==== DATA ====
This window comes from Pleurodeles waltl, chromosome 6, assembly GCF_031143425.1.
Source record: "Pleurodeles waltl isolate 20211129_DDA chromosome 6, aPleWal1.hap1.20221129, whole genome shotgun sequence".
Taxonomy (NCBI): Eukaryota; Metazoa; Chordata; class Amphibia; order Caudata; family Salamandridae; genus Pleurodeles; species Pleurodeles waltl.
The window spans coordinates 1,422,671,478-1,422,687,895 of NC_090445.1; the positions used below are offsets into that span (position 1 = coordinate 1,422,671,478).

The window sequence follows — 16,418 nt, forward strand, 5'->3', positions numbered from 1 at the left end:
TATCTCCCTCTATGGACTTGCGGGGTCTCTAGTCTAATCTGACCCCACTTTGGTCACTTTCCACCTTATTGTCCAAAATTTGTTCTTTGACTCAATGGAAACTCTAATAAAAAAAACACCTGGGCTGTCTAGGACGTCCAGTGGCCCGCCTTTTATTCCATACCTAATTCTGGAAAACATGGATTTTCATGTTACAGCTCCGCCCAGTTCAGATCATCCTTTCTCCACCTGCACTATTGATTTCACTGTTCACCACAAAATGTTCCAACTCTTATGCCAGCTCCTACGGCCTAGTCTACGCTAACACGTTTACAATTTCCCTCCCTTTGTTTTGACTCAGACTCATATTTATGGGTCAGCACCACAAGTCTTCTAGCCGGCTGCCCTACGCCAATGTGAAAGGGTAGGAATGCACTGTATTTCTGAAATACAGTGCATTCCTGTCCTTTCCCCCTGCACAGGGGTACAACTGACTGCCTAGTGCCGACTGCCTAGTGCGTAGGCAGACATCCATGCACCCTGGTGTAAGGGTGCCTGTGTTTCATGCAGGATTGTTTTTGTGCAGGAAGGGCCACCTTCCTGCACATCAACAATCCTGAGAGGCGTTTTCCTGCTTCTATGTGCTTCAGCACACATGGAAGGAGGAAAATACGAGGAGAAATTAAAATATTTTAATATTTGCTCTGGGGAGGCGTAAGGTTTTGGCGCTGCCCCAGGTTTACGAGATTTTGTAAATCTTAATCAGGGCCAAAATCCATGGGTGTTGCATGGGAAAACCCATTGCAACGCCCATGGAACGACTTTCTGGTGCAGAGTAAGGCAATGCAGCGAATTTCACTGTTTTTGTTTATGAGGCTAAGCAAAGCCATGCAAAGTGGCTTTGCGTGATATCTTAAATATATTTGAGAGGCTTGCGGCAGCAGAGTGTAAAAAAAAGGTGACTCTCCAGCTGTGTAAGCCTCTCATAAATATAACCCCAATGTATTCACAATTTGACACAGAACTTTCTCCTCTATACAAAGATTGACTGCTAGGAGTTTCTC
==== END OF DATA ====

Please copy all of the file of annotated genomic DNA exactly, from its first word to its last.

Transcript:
This window comes from Pleurodeles waltl, chromosome 6, assembly GCF_031143425.1.
Source record: "Pleurodeles waltl isolate 20211129_DDA chromosome 6, aPleWal1.hap1.20221129, whole genome shotgun sequence".
Taxonomy (NCBI): Eukaryota; Metazoa; Chordata; class Amphibia; order Caudata; family Salamandridae; genus Pleurodeles; species Pleurodeles waltl.
The window spans coordinates 1,422,671,478-1,422,687,895 of NC_090445.1; the positions used below are offsets into that span (position 1 = coordinate 1,422,671,478).

The window sequence follows — 16,418 nt, forward strand, 5'->3', positions numbered from 1 at the left end:
TATCTCCCTCTATGGACTTGCGGGGTCTCTAGTCTAATCTGACCCCACTTTGGTCACTTTCCACCTTATTGTCCAAAATTTGTTCTTTGACTCAATGGAAACTCTAATAAAAAAAACACCTGGGCTGTCTAGGACGTCCAGTGGCCCGCCTTTTATTCCATACCTAATTCTGGAAAACATGGATTTTCATGTTACAGCTCCGCCCAGTTCAGATCATCCTTTCTCCACCTGCACTATTGATTTCACTGTTCACCACAAAATGTTCCAACTCTTATGCCAGCTCCTACGGCCTAGTCTACGCTAACACGTTTACAATTTCCCTCCCTTTGTTTTGACTCAGACTCATATTTATGGGTCAGCACCACAAGTCTTCTAGCCGGCTGCCCTACGCCAATGTGAAAGGGTAGGAATGCACTGTATTTCTGAAATACAGTGCATTCCTGTCCTTTCCCCCTGCACAGGGGTACAACTGACTGCCTAGTGCCGACTGCCTAGTGCGTAGGCAGACATCCATGCACCCTGGTGTAAGGGTGCCTGTGTTTCATGCAGGATTGTTTTTGTGCAGGAAGGGCCACCTTCCTGCACATCAACAATCCTGAGAGGCGTTTTCCTGCTTCTATGTGCTTCAGCACACATGGAAGGAGGAAAATACGAGGAGAAATTAAAATATTTTAATATTTGCTCTGGGGAGGCGTAAGGTTTTGGCGCTGCCCCAGGTTTACGAGATTTTGTAAATCTTAATCAGGGCCAAAATCCATGGGTGTTGCATGGGAAAACCCATTGCAACGCCCATGGAACGACTTTCTGGTGCAGAGTAAGGCAATGCAGCGAATTTCACTGTTTTTGTTTATGAGGCTAAGCAAAGCCATGCAAAGTGGCTTTGCGTGATATCTTAAATATATTTGAGAGGCTTGCGGCAGCAGAGTGTAAAAAAAAGGTGACTCTCCAGCTGTGTAAGCCTCTCATAAATATAACCCCAATGTATTCACAATTTGACACAGAACTTTCTCCTCTATACAAAGATTGACTGCTAGGAGTTTCTC